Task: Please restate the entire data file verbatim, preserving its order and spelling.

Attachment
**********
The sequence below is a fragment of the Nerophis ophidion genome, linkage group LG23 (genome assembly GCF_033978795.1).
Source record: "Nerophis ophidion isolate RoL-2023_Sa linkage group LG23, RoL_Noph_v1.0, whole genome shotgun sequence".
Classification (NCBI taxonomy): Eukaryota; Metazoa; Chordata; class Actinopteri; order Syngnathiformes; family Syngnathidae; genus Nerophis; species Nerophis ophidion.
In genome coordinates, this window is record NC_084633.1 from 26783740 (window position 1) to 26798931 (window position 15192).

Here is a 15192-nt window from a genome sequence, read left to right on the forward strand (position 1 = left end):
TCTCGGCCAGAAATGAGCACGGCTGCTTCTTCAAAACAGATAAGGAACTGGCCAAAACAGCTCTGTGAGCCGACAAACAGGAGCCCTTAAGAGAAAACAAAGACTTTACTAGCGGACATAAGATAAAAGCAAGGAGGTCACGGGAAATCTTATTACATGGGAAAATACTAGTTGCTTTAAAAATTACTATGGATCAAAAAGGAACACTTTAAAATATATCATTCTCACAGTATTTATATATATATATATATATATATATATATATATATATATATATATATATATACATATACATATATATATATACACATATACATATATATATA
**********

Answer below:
The sequence below is a fragment of the Nerophis ophidion genome, linkage group LG23 (genome assembly GCF_033978795.1).
Source record: "Nerophis ophidion isolate RoL-2023_Sa linkage group LG23, RoL_Noph_v1.0, whole genome shotgun sequence".
Classification (NCBI taxonomy): Eukaryota; Metazoa; Chordata; class Actinopteri; order Syngnathiformes; family Syngnathidae; genus Nerophis; species Nerophis ophidion.
In genome coordinates, this window is record NC_084633.1 from 26783740 (window position 1) to 26798931 (window position 15192).

Here is a 15192-nt window from a genome sequence, read left to right on the forward strand (position 1 = left end):
TCTCGGCCAGAAATGAGCACGGCTGCTTCTTCAAAACAGATAAGGAACTGGCCAAAACAGCTCTGTGAGCCGACAAACAGGAGCCCTTAAGAGAAAACAAAGACTTTACTAGCGGACATAAGATAAAAGCAAGGAGGTCACGGGAAATCTTATTACATGGGAAAATACTAGTTGCTTTAAAAATTACTATGGATCAAAAAGGAACACTTTAAAATATATCATTCTCACAGTATTTATATATATATATATATATATATATATATATATATATATATATATATATATACATATACATATATATATATACACATATACATATATATATA